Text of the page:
China’s central bank faces a problem getting nation’s lenders to actually lend more money
The People’s Bank of China is tackling a problem it rarely had to worry about until recently - persuading banks to lend the money they have.
Thanks to the central bank turning on the liquidity taps, the cost for banks to borrow from one another is now lower than the cost to borrow from the PBOC, but a large chunk of those funds is sitting idle. That money isn’t feeding into the wider economy, especially not to cash-strapped smaller firms, as lenders are unwilling to make loans or buy risky bonds.
With China in a worsening trade war with the US and also trying to control already large debts, ensuring funds get to needy companies is vital to sustain growth. Since the start of August, the central bank has begun softening rules to encourage lending, and a top-level meeting chaired by vice-premier Liu He called for more efforts in “unclogging” the transmission mechanism, underlining the government’s sense of urgency.
Their efforts have had some initial success - China’s new yuan loans rose more than expected to 1.45 trillion yuan (US$210 billion) in July, according to preliminary data released by the Banking and Insurance Regulatory Commission over the weekend.
Still, that only covers the credit extended by banks, and doesn’t include financing from the equity and bond markets or the shadow banking sector.
Whether liquidity offered by the central bank can be utilised depends on the “willingness and capacity” of both the supply and demand sides, the PBOC said in its quarterly report last week. Joint action from monetary, fiscal and regulatory authorities is needed to ensure better transmission, it said.
“Banks still don’t have enough confidence - they’re still concerned about the rising credit risks amid a slower China economy, a return of the deleveraging campaign and the worsening trade war,” said David Qu, a Shanghai-based economist at Australia & New Zealand Banking Group.
While transmission wasn’t much of an issue when banks were working at full speed to turn base money into loans, the demand for and supply of loans is more subdued now.
That’s partly due to the success of President Xi Jinping’s campaign to cut financial risk, with increased scrutiny of state firms’ borrowing, a clean-up of public-private partnership infrastructure projects, property curbs and a shadow banking contraction. But that success has come with costs.
“Declining risk appetite in markets, as well as inactive officials and people at financial institutions, impacts heavily on medium- and small-sized companies and private firms,” said Ma Jun, a central-bank adviser. The key to avoiding a dramatic shift in risk appetite and improving transmission is for the government’s policies to curb debt to be done at a controlled pace, Ma said, adding that this is “delicate, technical work.”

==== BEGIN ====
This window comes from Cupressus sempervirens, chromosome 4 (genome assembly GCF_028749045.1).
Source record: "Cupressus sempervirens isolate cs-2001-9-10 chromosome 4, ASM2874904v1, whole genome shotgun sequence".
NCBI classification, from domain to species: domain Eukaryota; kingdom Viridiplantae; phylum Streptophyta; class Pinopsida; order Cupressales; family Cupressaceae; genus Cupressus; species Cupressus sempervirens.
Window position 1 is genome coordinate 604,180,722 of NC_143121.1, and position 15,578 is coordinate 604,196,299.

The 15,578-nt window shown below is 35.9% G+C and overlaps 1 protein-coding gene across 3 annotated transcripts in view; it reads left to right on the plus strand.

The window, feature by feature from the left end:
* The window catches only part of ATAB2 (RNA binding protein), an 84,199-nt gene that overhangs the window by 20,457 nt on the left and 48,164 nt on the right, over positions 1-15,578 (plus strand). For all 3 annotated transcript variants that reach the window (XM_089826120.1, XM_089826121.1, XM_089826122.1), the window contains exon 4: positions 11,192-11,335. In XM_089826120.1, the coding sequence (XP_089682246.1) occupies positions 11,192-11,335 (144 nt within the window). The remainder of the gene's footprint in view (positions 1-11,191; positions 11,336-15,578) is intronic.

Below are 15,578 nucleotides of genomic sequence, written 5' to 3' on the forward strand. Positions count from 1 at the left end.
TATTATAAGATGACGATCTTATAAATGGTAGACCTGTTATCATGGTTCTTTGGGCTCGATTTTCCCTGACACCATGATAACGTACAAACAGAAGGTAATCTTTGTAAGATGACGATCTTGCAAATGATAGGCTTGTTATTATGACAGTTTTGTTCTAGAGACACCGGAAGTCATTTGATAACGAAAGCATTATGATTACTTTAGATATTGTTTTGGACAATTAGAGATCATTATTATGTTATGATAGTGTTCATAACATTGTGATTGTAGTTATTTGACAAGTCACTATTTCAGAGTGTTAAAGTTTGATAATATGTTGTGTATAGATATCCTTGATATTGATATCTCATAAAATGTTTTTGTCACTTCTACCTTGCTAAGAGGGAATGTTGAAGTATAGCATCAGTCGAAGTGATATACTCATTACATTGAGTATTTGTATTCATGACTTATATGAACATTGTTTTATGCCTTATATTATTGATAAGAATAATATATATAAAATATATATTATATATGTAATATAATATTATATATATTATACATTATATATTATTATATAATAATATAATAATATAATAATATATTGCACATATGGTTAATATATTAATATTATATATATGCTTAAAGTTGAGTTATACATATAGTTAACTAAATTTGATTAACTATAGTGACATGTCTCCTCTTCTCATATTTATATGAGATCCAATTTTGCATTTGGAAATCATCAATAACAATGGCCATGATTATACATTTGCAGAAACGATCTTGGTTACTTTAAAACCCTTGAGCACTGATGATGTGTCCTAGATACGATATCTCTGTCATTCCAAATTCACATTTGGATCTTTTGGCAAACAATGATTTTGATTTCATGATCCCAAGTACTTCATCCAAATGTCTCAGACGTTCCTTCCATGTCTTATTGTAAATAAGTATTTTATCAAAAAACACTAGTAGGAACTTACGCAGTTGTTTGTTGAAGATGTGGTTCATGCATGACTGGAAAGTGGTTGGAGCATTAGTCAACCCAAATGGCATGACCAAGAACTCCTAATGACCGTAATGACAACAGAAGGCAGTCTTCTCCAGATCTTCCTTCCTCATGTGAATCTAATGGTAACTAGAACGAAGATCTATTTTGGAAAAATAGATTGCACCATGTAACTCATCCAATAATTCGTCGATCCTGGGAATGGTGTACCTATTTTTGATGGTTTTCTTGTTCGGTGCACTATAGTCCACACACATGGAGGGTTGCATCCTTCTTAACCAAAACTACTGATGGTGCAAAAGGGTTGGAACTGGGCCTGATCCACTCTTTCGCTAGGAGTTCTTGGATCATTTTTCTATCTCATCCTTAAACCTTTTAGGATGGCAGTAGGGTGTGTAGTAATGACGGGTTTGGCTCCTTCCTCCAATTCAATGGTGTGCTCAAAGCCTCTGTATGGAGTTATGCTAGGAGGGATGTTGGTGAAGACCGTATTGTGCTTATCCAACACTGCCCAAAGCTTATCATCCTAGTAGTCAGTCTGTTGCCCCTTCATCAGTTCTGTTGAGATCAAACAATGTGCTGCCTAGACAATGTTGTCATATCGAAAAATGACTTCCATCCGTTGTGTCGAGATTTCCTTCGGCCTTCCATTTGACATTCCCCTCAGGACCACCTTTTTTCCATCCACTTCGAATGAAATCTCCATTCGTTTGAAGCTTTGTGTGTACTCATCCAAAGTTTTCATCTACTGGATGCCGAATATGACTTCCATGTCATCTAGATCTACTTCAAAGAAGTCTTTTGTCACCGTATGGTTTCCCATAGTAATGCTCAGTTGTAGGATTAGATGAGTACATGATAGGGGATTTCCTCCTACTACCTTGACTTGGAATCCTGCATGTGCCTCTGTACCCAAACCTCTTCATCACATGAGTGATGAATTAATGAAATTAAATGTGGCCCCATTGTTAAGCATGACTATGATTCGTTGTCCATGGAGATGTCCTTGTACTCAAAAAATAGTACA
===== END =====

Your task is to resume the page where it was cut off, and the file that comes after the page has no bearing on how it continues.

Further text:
Non-banking funding channels aren’t a better source of money. Yield for low-rated bonds, usually sold by smaller companies, were at the highest since late 2014, and only recovered after the PBOC signal that they could be used for loan collateral.
And equity markets are also down, limiting the ability of companies to raise funds there. The Shanghai Composite Index dropped this month to the lowest since February 2016, and another stock gauge of small- and mid-sized companies tumbled to the lowest level in nearly four years.
Regulatory requirements and policy uncertainty for the future make financial institutions hesitant to offer credit, according to Lu Ting, chief China economist at Nomura International in Hong Kong. He suggests policymakers better clarify the recent change in stance to dispel banks’ concerns over any future blowback from what they’re asked to do now.
Further monetary easing wouldn’t likely have any effect in lifting the economy, ANZ’s Qu said, suggesting instead that China turns to more targeted fiscal policies to improve risk appetite.
“With transmission remaining clogged, the urgency of another reserve-ratio cut any time soon drops as it won’t have much effect,” said Ding Shuang, chief economist for Greater China and North Asia at Standard Chartered Bank in Hong Kong. “It’s likely to take a year until demand eventually recovers in the economy.”